asserts that "the quickest route to social exclusion is to become wholly
dependent on the instruments of the state at as early a stage in life as
possible." The report adds, "A more inclusive Scotland will not be one without
risk, uncertainty, unemployment, low pay or inequality."

 "Three Nations" was issued following the success of last September's Labour
Party-inspired referendum on Scottish devolution and prior to the setting up
of the promised Scottish parliament. This was promoted by the Scottish Labour
Party, the trade unions, the Scottish National Party and Scottish Militant
Labour as a vehicle through which working people could secure social reforms
and create greater social equality. These same forces have, over the past two
decades, blamed every social
attack, from mass redundancies to the implementation of the Poll Tax, on
"English rule from Westminster."

The Blair government's real aim in setting up devolution for Scotland, Wales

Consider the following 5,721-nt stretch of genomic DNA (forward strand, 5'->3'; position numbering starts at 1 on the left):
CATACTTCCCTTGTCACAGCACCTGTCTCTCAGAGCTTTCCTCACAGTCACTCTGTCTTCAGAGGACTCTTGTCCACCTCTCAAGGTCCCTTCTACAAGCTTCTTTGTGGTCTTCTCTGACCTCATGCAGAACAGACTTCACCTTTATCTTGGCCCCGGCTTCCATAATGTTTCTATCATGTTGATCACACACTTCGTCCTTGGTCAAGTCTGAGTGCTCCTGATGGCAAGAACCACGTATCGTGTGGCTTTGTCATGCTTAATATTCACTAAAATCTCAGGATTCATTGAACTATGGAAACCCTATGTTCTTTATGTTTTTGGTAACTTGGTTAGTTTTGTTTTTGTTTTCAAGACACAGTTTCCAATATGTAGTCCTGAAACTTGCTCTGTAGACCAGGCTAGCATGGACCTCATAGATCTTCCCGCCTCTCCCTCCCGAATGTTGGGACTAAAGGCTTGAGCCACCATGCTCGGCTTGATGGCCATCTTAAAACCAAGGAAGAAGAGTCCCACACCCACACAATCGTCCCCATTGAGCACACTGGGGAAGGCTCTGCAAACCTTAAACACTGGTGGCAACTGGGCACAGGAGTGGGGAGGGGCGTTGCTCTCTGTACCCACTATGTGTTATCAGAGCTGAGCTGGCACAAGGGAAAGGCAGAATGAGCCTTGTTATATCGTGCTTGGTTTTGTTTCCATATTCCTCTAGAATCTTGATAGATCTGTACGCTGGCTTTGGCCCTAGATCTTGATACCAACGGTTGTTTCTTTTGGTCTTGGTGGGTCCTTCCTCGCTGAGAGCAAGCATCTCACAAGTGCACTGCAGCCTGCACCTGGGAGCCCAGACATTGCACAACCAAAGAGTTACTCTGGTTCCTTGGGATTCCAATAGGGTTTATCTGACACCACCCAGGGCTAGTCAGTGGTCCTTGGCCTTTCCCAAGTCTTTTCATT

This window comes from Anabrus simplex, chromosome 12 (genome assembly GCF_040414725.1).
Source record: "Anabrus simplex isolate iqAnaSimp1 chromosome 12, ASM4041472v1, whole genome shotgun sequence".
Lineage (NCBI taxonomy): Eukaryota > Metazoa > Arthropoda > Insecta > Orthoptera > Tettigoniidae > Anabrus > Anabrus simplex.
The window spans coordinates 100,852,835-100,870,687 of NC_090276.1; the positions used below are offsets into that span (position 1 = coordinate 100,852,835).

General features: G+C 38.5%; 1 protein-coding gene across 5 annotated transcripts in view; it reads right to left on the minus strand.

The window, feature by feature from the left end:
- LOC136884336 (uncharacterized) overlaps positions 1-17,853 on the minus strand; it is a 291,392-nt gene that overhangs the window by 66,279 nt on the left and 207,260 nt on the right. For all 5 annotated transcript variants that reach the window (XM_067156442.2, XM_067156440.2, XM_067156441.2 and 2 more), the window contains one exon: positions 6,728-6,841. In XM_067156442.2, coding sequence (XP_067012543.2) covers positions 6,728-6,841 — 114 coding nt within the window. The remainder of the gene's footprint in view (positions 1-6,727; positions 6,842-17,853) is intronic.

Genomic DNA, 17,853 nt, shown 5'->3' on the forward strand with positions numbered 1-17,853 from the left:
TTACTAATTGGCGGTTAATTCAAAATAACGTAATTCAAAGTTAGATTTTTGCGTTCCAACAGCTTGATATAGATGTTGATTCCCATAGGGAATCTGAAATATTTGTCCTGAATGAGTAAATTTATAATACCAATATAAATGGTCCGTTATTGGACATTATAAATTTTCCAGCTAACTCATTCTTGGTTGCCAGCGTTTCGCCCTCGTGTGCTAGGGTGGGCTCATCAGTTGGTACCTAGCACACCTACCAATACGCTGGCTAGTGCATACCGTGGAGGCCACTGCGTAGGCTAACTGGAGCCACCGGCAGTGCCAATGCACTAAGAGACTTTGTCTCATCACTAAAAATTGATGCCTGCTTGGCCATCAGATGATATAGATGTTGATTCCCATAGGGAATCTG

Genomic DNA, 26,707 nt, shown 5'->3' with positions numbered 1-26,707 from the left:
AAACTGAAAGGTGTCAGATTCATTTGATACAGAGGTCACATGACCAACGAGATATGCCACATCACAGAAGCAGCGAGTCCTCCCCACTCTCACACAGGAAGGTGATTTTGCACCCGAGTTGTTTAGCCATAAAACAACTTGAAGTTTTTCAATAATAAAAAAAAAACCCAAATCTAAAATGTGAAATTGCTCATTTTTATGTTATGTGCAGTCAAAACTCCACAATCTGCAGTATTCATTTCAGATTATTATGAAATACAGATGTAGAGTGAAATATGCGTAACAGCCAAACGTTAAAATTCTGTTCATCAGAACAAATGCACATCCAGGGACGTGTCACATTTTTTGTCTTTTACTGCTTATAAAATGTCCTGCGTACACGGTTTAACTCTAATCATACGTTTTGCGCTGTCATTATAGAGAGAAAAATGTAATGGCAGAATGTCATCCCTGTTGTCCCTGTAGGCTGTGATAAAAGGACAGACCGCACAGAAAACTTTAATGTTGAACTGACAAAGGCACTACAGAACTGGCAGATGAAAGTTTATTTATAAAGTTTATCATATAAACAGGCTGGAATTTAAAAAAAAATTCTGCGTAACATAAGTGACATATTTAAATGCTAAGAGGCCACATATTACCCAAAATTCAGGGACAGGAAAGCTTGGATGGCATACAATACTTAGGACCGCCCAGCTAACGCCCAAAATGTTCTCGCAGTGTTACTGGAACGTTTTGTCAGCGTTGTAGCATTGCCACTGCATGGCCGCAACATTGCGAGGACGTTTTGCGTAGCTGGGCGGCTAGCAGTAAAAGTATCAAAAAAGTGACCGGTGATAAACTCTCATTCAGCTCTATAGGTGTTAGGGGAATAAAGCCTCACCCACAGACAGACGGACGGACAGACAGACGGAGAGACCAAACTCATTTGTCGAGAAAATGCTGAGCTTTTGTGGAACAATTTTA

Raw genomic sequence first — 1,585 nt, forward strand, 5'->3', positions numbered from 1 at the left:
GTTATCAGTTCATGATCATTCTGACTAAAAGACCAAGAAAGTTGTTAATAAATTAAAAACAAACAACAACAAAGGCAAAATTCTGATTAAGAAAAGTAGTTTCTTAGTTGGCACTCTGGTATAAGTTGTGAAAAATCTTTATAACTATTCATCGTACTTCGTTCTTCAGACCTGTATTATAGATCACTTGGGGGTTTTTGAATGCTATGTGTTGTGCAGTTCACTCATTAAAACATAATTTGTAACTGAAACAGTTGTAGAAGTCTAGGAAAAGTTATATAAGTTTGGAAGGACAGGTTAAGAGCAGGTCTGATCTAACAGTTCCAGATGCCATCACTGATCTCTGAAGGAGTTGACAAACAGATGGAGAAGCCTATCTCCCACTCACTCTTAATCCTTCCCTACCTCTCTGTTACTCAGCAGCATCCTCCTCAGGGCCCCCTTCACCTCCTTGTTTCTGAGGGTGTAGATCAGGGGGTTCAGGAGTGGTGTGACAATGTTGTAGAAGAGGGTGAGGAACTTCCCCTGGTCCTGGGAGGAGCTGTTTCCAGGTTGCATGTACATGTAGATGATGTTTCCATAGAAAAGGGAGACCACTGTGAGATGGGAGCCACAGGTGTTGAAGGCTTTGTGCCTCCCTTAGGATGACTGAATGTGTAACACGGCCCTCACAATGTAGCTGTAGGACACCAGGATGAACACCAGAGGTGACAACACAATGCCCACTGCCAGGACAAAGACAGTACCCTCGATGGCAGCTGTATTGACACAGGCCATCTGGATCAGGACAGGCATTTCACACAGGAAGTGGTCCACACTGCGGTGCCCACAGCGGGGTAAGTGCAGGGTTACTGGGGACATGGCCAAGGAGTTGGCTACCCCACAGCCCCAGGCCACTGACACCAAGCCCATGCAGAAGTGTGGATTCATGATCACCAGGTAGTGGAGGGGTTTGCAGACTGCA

and parts of England is to promote national and regional competition for
international investment. This entails sharp reductions in wages and social
services.

Even after 18 years of a Tory government, 80 percent of central government
spending goes for welfare and service provisions, compared to just over 40
percent in the USA. During the devolution referendum campaign, Labour's Social
Security minister Frank Field called for regional autonomy in setting welfare
budgets in order to slash public spending. Labour councils in Scotland are
already making massive cuts and plan more.

Scotland’s largest city, Glasgow, is making £163 million (about $US275
million) worth of cuts in services, involving 1,000 job losses, an £8 million
cut in social work spending and a £5.5 million cut in education, involving
the closure of 7 secondary schools, 2 nursery schools and 2 outdoor centres.